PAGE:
If you’re looking for our PCC build, stand by—we’re waiting on some parts, and we’ll get back to it soon. In the interim, we’ve got a couple more modest gems that just appeared, and which are striking us as worthy of both a first look and more investigation.
Light, tough and waterproof, we know the pink will be the big seller. Realtree, schmealtree. Oh, wait …. Photo by A1F Staff
We’re a long way from done in terms of looking at HybridLight devices, and not only because the boss just flopped one on our desk with that “take a look” nonchalance of which we’ve grown wary. His eye for quality in nearly all things is legend, and he isn’t fooled by—or afraid of—cost. He’s a you-get-what-you-pay-for guy with good taste: the “cheese” merchant’s ultimate nightmare, in other words.
Those instincts are looking to be first-rate on HybridLight. Our initial sample is a simple flashlight: palm-sized (6 inches), LED, two brightness settings. But go right ahead and say, “So what?” We dare you.
Any messing around with the Journey 160 model will demonstrate the hazards of such guesswork based on the unprepossessing exterior. We were struck—and a little apprehensive—by the light weight: only 4.5 ounces. Then, a suspicious flat that dominated one side—clearly a solar charging capacity. The last straw was the O-ring-sealed end cap, from under which the HybridLight genius is made plain: The same 2400mAh battery technology that will store a lighting charge (seven hours high/25 low) for seven years also runs the other way.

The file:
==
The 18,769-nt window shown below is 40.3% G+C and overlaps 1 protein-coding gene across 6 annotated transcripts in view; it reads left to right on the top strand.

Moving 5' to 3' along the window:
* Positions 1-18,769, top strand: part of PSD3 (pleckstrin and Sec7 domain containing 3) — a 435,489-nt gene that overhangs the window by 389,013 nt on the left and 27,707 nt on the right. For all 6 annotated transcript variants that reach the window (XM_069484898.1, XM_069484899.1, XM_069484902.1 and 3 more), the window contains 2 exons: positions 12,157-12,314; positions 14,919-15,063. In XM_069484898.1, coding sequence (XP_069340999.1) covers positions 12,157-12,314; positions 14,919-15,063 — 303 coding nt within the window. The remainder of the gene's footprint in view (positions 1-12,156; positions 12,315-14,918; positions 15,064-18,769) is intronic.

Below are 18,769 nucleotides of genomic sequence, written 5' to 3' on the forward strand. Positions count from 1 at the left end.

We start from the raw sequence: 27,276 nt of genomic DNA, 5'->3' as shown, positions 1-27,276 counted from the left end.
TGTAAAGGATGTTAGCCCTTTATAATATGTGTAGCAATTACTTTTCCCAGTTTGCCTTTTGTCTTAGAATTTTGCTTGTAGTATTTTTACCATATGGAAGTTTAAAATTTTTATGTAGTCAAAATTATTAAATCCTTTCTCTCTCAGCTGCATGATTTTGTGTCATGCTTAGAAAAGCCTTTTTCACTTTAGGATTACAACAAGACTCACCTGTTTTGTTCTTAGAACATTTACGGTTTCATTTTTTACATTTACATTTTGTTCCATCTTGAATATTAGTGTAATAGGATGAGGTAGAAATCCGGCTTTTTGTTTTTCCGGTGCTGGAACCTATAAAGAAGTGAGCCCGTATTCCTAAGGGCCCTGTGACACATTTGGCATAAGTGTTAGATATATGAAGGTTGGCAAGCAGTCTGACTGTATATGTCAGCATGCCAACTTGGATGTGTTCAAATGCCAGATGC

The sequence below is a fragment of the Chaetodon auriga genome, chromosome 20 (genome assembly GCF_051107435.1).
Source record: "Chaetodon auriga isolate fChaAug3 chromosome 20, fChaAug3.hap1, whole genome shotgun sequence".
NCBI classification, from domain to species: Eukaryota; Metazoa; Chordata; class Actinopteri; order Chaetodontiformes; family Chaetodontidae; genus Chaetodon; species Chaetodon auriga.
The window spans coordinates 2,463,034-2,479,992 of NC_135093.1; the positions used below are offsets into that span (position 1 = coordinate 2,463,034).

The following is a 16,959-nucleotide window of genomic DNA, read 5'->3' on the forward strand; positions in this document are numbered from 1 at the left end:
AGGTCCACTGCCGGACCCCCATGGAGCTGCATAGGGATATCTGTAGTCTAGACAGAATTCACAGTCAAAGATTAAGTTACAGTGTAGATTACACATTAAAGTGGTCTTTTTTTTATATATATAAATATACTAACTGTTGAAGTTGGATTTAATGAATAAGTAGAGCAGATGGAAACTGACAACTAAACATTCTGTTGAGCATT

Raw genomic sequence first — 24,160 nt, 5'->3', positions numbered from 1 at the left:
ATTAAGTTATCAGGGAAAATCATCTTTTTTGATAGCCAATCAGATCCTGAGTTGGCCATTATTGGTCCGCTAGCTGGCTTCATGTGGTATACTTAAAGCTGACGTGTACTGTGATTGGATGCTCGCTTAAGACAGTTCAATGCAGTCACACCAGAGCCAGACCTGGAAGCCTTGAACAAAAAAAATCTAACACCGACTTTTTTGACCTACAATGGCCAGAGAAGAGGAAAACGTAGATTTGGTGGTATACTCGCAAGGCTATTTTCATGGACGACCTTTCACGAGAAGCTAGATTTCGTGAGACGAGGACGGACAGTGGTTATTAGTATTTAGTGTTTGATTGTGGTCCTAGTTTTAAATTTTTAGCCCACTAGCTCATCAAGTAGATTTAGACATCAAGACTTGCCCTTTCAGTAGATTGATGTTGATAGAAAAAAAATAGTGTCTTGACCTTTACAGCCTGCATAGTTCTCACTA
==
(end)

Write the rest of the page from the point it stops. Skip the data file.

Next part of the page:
If that sounds like it’d be handy for an emergency bump on your cell phone, we’d agree. We ran ours to nothing for a test, and were able to get back up to a suitable “emergency call” level in only 11 minutes (on an iPhone). Not bad for a 160 lumen, lifetime-guaranteed light that can quick charge through mini-USB as well from almost anything, and with the cord supplied.
TrueTimber kit ought to meet about any expedition needs. Even teenagers can stay connected with the charging power here—22,000+ mAh, if our math serves. Photo by A1F Staff
Nor is the Journey the only thing HybridLight has up its self-charging sleeve. Both larger and smaller flashlights are available, as well as a full-up hunting/camping unit (TrueTimber Pro) with lamp-style lights for tent or camp, and garage/automotive (Gas Monkey Garage Pro) kits. There's even a Bluetooth speaker (lantern/flashlight/FM Radio/Micro SD Card reader too) that will double as a charger.
Both the Gas Monkey and TrueTimber kits will net you the HybridLight Mammoth (or separately here), and this may be our favorite. There are lots of work lights out there, we know, but few as versatile. It naturally has all the Hybrid benefits—solar charging, mini-USB rapid charge, and power sharing from a comparatively massive 4800 mAh battery—but adds built in 110/220 volt wall charging, a swiveling (120-degree) magnetic base and flexible neck to both a flashlight mode and an area work light that may be visible from space (150/400 lumens, and 35/18 endurance respectively).
HybridLights are just the antidote, we think, if all lighting solutions were starting to look the same—and emergency charging to boot!
Visit HybridLight at hybridlight.com; HybridLights are priced from $19 and up.
Suarez International Universal “L-Mount”